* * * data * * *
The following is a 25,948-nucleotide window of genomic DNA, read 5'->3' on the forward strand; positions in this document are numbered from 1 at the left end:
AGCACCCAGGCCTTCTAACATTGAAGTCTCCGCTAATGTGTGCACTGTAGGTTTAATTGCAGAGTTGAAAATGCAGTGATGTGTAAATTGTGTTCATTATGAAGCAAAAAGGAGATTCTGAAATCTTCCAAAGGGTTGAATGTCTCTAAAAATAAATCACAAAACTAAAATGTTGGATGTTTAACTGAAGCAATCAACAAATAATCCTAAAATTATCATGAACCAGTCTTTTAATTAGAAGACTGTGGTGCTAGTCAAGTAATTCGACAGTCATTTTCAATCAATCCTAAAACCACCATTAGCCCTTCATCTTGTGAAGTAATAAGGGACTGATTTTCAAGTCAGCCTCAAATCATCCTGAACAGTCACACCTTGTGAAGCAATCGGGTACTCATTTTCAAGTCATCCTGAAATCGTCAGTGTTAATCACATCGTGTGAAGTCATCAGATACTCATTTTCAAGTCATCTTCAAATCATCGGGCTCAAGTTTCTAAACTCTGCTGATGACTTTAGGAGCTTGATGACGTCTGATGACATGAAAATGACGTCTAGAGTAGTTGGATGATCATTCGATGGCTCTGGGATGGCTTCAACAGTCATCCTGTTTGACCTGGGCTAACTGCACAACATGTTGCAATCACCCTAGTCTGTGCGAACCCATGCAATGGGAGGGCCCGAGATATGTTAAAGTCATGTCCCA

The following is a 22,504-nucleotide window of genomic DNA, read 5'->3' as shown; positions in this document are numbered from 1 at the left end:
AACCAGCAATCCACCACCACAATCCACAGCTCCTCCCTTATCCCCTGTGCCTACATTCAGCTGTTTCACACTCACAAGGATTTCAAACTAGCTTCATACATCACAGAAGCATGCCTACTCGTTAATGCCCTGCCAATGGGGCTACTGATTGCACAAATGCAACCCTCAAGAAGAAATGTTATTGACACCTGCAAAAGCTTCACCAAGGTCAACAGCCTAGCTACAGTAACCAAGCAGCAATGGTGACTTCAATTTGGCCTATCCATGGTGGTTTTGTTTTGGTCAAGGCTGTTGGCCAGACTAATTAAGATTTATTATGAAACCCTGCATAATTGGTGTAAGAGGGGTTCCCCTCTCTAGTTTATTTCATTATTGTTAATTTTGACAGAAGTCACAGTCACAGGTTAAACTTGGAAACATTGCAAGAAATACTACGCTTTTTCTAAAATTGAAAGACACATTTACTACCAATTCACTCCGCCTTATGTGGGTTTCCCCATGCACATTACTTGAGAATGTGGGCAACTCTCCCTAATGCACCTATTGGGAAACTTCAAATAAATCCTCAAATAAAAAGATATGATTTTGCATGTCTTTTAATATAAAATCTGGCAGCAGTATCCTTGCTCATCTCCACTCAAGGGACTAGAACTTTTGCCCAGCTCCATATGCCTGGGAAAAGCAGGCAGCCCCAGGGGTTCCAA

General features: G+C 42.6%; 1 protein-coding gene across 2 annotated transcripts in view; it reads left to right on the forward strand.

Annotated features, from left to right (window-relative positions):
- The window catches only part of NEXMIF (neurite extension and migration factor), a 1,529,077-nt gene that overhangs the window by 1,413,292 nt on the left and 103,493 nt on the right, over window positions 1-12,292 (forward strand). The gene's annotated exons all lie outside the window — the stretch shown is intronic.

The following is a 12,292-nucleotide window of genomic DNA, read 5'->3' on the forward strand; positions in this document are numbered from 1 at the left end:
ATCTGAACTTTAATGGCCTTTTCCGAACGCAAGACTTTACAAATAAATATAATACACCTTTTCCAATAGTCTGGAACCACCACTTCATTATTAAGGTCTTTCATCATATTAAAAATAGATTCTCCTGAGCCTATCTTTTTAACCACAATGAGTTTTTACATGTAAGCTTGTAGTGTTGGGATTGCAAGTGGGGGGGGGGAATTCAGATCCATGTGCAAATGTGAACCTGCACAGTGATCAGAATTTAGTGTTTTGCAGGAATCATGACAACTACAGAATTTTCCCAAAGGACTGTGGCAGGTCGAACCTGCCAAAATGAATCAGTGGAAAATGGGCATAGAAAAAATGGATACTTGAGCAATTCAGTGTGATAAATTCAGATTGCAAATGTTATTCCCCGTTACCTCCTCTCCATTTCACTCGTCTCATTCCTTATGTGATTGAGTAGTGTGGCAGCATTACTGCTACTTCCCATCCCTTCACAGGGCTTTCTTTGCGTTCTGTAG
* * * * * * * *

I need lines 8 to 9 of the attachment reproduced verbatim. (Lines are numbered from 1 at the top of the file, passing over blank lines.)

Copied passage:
The following is a 12,292-nucleotide window of genomic DNA, read 5'->3' on the forward strand; positions in this document are numbered from 1 at the left end:
ATCTGAACTTTAATGGCCTTTTCCGAACGCAAGACTTTACAAATAAATATAATACACCTTTTCCAATAGTCTGGAACCACCACTTCATTATTAAGGTCTTTCATCATATTAAAAATAGATTCTCCTGAGCCTATCTTTTTAACCACAATGAGTTTTTACATGTAAGCTTGTAGTGTTGGGATTGCAAGTGGGGGGGGGGAATTCAGATCCATGTGCAAATGTGAACCTGCACAGTGATCAGAATTTAGTGTTTTGCAGGAATCATGACAACTACAGAATTTTCCCAAAGGACTGTGGCAGGTCGAACCTGCCAAAATGAATCAGTGGAAAATGGGCATAGAAAAAATGGATACTTGAGCAATTCAGTGTGATAAATTCAGATTGCAAATGTTATTCCCCGTTACCTCCTCTCCATTTCACTCGTCTCATTCCTTATGTGATTGAGTAGTGTGGCAGCATTACTGCTACTTCCCATCCCTTCACAGGGCTTTCTTTGCGTTCTGTAG